With a population of almost 10 million people, nearly a third of Peru's 31.77 million are packed into Lima. Though full of history, it's not a pretty city, filled with urban sprawl that favors function over form. But that's just the architecture. There's a reason that two of the top 10 of the World's 50 Best Restaurants are crammed into Lima. It turns out, South America's second-largest city saves most of its beauty for the plate. Here are some of the best ways to partake in the diverse gustatory aesthetics of Lima.
No. 5 in the World: Central
Mashwa. Arracacha. Copoazu. No matter how sophisticated your palate, there's not much that will ring a bell on the 17-course menu at Central. That's because chef Virgilio Martinez is the first to serve most of the items in a restaurant. He and sister Malena, of the Mater Iniciativa research project, source foods from around rural Peru, and group them together by elevation in poetic dishes with names like Land of Corn to conjure the locales they represent. Ingredients include questionably edible but delicious prizes like chaco clay and balls of blue-green algae that appear in the Lower Andes desert. An open mind and palate are all a diner needs to soak in an experience that will acquaint them with Peru like none other.
Like the United States, much of Peru's best food is shaped by immigrants. And fine dining in Lima wouldn't be the same without its Nikkei influence. Japanese immigrants flooded Peru beginning in 1889 and many became farmers. This is important because the cuisine generated by these early settlers is a seamless fusion of Japanese technique and Peruvian ingredients. There's no better place to sample it than Maido, No. 8 on the World's 50 Best Restaurants list. Luminescent ceviches and guinea pig confit occupy space on the tasting alongside miso-marinated cod and creamy chiclayo rice topped with Atico uni.
Incidentally, Nikkei cuisine is coming to Houston soon: Andes Café chef David Guerrero was staging at Maido when we visited, in preparation to open Nuna Nikkei Bar at Bravery Chef Hall this summer.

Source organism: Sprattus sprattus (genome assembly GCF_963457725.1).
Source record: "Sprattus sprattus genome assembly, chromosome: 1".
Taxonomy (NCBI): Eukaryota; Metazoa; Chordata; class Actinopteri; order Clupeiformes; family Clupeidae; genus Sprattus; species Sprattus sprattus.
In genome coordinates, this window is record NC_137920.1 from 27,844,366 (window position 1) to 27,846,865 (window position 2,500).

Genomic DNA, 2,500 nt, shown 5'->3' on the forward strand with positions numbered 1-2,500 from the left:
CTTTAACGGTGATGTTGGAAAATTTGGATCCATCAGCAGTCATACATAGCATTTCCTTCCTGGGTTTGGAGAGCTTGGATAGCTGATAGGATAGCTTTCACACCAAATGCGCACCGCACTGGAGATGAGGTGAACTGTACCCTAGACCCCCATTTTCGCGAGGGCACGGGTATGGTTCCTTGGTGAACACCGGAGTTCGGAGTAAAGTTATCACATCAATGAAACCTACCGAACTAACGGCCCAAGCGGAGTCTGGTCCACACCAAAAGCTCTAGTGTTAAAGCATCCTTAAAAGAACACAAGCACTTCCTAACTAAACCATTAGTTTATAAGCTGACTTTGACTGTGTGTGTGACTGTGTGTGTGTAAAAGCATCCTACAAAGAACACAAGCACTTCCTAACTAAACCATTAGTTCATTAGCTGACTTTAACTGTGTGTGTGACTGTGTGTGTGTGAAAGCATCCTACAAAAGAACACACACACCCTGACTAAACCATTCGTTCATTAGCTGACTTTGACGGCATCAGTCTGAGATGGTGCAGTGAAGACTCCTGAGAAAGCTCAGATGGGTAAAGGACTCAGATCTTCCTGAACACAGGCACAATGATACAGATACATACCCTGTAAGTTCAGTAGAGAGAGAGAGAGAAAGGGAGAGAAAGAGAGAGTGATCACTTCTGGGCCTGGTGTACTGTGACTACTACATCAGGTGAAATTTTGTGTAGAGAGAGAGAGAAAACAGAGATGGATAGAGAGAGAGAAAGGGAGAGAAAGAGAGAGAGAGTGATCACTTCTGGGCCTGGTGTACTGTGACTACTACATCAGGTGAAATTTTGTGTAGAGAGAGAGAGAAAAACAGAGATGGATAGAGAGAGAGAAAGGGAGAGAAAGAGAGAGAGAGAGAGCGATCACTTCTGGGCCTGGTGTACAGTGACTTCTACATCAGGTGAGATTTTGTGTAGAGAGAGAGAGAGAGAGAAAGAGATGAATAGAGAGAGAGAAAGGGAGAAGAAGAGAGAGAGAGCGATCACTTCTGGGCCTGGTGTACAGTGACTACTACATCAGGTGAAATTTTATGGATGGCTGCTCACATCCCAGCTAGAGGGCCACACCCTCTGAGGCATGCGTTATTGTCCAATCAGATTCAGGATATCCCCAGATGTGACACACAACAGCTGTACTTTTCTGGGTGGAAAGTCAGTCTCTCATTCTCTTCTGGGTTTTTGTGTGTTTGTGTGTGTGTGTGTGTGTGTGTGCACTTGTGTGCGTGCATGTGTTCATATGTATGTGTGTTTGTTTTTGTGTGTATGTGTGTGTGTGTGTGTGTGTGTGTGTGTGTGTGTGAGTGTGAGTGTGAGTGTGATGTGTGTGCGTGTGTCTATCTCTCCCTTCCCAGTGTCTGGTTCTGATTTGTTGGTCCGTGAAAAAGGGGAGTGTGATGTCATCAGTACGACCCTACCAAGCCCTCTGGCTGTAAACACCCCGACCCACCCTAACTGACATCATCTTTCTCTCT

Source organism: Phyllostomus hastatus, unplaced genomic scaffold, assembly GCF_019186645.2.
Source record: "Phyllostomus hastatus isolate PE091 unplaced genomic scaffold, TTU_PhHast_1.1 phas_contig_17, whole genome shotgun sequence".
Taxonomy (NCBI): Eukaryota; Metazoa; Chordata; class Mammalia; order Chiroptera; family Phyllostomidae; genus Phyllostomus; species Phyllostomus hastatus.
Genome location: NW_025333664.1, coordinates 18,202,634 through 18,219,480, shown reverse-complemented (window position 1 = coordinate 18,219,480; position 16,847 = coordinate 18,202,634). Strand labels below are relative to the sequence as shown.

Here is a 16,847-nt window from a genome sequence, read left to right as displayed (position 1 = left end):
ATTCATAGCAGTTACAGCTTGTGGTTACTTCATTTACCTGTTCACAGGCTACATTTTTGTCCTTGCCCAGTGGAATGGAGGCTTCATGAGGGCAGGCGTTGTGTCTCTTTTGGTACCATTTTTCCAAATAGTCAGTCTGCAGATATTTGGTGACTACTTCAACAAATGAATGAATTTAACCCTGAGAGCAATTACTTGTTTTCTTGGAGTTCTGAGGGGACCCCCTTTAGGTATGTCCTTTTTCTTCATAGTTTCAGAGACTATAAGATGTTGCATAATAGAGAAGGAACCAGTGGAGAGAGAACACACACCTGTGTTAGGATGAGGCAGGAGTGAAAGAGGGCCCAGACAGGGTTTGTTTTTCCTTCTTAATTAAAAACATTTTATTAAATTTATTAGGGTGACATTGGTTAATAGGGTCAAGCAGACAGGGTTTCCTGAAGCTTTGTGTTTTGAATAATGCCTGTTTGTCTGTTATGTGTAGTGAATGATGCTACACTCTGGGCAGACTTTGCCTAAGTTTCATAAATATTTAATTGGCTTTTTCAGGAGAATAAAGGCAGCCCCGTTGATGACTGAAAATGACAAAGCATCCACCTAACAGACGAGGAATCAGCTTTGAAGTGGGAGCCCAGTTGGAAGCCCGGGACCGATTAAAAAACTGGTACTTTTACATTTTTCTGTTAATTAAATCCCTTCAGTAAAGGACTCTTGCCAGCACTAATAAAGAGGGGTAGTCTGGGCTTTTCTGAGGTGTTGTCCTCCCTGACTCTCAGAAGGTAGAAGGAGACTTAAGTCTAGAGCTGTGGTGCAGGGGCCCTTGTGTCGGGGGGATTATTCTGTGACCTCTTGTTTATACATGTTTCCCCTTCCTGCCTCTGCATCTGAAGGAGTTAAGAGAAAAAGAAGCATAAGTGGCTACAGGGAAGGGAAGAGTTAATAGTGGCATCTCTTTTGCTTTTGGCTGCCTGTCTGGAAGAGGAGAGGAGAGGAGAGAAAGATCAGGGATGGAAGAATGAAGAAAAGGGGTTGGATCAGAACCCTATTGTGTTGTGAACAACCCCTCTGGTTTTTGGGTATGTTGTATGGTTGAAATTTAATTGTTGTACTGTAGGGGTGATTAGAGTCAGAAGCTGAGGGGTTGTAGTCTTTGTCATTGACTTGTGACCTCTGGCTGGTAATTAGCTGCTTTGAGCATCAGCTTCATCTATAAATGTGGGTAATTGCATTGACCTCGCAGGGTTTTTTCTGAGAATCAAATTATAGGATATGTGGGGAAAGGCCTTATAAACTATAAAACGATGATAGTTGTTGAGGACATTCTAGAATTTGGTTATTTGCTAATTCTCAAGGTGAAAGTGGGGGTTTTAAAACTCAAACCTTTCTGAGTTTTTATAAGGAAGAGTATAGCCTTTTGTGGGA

Chifa: Madam Tusan
Japanese immigrants aren't the only Asians who have made Peruvian food more delicious. Just as American Chinese food is colored by settlers from Guangdong in the country's southeast, so is Peru's very different Chifa cuisine. While Americanized Chinese food is reliant on fried fast food, Chifa is as light and colorful as Peruvian cuisine. Thanks to superstar chef-owner Gastón Acurio (best known for Astrid y Gastón, No. 33 on the top 50 list) Madam Tusan is a step up from many other Chifa spots. Everything from hoisin sauce spiced with local chiles to tamale-style wraps filled with chicken-and-mushroom-speckled quinoa is uniquely Peruvian and stunningly flavorful. Order from the dim sum menu to try as much as possible.
Wild boar empanadas? Chifa classic lomo saltado made with fried plantains instead of fried potatoes? Banana-leaf-wrapped fish known as paiche? Welcome to the Amazon. Or rather the Amazon, but better. Sit in a woven seat that feels like a basket and get ready to be gathered up on a river trek. Order the tasting for four people and plan to suffer from a most glorious case of the meat sweats, or order the cecina y tacacho, smoked pork with fried plantain balls, and do it à la carte.
Comfort Food: Barranco Beer Company
You'll love the spiced skin of the pollo a la brasa (rotisserie chicken) and tender anticuchos (beef heart skewers) at prolific chain Pardos Chicken. Salchipapas (fries with hot dog slices) and picarones (squash and sweet potato doughnuts) at the stands at Parque de la Reserva are worthy of more than one visit. But for our money, there's no more intense or crave-worthy means to take in casual Peruvian fare than the Pizza Morada at this brew pub in the party-hard Barranco neighborhood. Served on a crispy purple corn crust, this pie combines the best of Peru with Amazonian tomato sauce and cilantro, chiles, green olives and smoke in the form of cured pork, sausages and smoked Serrano cheese.